Up until the 1930's, infant mortality in the cities during the summers was ferocious. Infant susceptibility to a variety of respiratory and gastrointestinal disorders was exacerbated by poor sanitation, overcrowded tenements, contaminated milk supplies and lack of refrigeration. Various strategies were devised to remove infants from danger during the hottest months, such as the "Baby Tents of Chicago" described in Allin's article of 1911.
In Rochester, New York, a tent-based Infant Summer Hospital was established on the shores of Lake Ontario around 1885. The lake breezes blowing through the tent community were believed to be healthful for the babies.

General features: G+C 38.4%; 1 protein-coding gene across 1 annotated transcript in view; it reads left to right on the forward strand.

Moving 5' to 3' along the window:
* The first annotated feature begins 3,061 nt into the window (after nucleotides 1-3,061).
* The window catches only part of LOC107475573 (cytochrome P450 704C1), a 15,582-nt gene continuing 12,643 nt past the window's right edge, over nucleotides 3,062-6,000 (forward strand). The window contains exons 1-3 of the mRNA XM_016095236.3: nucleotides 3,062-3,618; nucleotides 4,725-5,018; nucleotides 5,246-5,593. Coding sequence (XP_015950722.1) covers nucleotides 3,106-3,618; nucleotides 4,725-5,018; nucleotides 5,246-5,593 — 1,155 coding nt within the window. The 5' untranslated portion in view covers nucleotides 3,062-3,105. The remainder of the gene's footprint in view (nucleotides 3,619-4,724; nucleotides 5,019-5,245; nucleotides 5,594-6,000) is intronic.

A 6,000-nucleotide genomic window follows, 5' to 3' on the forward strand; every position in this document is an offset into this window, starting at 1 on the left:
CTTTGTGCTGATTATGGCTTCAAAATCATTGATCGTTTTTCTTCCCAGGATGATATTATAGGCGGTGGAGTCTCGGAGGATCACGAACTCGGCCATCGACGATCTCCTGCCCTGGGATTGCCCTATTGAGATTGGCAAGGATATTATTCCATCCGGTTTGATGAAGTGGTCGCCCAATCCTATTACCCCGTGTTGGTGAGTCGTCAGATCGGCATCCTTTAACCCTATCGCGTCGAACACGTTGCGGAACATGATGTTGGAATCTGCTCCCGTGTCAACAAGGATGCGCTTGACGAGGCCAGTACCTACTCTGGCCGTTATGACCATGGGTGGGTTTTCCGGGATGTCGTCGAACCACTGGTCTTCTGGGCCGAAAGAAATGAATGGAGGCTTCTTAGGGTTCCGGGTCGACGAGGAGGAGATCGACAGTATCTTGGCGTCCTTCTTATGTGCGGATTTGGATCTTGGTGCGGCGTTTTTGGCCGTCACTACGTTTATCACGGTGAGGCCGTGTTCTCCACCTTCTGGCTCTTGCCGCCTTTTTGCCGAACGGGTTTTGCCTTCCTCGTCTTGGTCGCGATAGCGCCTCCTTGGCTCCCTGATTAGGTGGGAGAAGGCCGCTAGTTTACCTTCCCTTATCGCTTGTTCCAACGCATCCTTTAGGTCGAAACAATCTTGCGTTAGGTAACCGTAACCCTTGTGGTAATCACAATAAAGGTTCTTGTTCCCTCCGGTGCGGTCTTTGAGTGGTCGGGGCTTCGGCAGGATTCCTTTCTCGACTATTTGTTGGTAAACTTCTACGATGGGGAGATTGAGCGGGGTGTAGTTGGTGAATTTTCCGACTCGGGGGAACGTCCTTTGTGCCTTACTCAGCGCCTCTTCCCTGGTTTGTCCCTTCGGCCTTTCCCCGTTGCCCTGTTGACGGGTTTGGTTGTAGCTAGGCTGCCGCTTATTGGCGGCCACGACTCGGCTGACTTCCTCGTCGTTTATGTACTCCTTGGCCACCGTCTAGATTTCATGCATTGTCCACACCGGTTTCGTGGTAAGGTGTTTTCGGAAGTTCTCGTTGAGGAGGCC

A permanent building was established for the Infant Summer Hospital in 1890, and the name of the institution was changed from "Infant Summer Hospital" to "Convalescent Hospital for Children" in 1928.
This is a southwest view of the Infant Summer Hospital. The building on the right was the kitchen and mothers' dining room.
The sign on this building reads, "Sleeping Room for Night Nurses."
Pictures and portions of the text are from the "Images of Rochester" web site at http://home.rochester.rr.com/imagesofroch/.